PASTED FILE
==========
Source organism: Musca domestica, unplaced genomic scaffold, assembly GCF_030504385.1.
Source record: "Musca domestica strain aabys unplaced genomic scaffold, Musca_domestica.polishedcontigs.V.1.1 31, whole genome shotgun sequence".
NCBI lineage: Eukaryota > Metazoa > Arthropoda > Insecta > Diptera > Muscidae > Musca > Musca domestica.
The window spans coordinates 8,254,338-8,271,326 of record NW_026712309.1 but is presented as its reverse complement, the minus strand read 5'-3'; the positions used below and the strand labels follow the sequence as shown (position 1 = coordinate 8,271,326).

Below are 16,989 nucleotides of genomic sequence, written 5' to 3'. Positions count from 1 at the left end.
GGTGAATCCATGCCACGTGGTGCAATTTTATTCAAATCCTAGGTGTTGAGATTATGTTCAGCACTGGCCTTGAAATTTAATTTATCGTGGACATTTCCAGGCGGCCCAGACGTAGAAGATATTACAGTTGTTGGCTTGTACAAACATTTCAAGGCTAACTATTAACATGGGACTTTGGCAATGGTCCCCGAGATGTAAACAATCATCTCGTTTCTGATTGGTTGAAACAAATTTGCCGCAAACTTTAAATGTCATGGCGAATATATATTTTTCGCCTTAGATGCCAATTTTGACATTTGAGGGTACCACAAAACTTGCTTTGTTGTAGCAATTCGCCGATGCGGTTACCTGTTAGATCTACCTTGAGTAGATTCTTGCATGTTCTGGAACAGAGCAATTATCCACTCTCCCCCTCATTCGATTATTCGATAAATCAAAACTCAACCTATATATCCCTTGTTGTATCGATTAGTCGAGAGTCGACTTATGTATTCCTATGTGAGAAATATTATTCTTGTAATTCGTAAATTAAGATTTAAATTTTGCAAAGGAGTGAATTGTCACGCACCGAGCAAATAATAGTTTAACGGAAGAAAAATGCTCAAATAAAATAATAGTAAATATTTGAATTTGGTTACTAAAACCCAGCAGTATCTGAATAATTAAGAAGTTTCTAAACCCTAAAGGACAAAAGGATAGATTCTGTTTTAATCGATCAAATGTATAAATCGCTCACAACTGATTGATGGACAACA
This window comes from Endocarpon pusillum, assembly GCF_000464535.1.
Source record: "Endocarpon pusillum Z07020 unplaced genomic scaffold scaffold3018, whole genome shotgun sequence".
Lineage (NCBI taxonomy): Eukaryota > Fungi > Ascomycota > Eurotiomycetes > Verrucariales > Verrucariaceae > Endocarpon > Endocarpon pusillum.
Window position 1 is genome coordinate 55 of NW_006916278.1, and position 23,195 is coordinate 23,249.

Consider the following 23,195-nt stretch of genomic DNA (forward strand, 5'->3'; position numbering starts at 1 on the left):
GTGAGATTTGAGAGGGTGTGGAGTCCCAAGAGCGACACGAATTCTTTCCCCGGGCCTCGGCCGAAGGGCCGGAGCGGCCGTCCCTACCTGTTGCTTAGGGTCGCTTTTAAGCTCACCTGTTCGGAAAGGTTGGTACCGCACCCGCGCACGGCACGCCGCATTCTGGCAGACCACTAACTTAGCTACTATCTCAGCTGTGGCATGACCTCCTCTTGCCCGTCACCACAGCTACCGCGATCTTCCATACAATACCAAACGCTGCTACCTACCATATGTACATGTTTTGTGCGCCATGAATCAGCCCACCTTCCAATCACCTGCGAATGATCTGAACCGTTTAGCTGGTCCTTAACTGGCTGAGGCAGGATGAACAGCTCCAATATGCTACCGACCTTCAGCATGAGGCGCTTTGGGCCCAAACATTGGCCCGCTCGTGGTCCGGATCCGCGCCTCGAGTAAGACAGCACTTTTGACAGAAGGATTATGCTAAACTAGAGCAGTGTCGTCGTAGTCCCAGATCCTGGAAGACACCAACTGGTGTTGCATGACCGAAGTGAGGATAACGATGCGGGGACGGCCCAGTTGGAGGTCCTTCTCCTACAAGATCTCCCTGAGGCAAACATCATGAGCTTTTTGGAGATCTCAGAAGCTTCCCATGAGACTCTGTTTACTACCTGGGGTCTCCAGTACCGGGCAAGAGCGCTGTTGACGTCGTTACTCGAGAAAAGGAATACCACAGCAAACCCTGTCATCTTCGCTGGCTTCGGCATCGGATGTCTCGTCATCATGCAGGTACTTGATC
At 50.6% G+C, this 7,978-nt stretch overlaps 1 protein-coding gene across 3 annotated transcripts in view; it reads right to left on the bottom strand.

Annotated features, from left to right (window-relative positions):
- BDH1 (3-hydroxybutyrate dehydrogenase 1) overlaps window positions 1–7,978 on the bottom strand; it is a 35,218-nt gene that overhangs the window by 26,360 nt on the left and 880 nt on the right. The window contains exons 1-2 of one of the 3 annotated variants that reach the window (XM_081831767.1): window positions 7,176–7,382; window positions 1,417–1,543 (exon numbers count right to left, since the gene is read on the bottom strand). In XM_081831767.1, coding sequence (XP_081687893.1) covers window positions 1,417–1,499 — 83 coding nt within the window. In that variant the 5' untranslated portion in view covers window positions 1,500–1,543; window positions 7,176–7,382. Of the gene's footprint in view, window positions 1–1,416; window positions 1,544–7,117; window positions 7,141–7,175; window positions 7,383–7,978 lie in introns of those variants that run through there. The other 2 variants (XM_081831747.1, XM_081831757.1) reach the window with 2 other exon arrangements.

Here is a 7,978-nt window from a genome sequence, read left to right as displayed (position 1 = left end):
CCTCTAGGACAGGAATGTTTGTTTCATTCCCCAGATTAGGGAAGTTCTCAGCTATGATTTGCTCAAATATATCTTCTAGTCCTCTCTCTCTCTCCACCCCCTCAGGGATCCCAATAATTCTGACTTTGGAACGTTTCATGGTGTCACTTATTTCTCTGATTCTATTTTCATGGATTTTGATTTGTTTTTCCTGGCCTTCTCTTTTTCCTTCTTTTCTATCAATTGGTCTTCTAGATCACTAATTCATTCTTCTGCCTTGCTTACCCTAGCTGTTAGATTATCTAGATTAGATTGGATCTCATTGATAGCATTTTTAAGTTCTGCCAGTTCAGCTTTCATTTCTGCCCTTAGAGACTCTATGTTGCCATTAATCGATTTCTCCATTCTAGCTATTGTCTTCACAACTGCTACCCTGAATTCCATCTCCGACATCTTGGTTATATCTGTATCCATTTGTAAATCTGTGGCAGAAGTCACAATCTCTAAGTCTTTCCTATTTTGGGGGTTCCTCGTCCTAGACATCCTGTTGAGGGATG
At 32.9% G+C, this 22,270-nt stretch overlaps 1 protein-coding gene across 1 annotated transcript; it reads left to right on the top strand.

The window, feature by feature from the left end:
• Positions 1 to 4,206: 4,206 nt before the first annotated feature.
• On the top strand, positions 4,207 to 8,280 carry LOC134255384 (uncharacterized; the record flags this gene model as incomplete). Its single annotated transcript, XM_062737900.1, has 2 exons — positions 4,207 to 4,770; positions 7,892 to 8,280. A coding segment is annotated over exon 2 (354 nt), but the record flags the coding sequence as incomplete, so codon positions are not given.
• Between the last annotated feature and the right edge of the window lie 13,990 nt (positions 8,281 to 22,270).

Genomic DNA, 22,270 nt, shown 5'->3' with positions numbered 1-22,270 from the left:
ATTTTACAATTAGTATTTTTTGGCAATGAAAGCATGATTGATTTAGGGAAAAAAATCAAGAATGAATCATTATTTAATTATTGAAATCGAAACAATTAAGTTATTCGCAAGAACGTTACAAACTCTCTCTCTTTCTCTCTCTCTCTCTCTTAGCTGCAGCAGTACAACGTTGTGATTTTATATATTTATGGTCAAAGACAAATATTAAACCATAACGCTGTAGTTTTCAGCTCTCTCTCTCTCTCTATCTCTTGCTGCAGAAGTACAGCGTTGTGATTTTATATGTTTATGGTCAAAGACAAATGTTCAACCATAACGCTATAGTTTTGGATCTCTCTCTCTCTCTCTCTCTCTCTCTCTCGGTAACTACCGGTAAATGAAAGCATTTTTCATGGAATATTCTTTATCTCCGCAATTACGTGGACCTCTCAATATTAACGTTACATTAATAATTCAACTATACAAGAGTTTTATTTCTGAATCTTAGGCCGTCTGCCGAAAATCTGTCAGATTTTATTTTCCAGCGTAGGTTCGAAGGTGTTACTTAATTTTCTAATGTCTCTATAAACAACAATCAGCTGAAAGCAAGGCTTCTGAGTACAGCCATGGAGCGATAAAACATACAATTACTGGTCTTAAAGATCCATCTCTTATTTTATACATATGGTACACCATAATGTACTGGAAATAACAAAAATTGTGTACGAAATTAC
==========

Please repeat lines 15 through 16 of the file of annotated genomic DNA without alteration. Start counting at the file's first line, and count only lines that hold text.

- BDH1 (3-hydroxybutyrate dehydrogenase 1) overlaps window positions 1–7,978 on the bottom strand; it is a 35,218-nt gene that overhangs the window by 26,360 nt on the left and 880 nt on the right. The window contains exons 1-2 of one of the 3 annotated variants that reach the window (XM_081831767.1): window positions 7,176–7,382; window positions 1,417–1,543 (exon numbers count right to left, since the gene is read on the bottom strand). In XM_081831767.1, coding sequence (XP_081687893.1) covers window positions 1,417–1,499 — 83 coding nt within the window. In that variant the 5' untranslated portion in view covers window positions 1,500–1,543; window positions 7,176–7,382. Of the gene's footprint in view, window positions 1–1,416; window positions 1,544–7,117; window positions 7,141–7,175; window positions 7,383–7,978 lie in introns of those variants that run through there. The other 2 variants (XM_081831747.1, XM_081831757.1) reach the window with 2 other exon arrangements.

Here is a 7,978-nt window from a genome sequence, read left to right as displayed (position 1 = left end):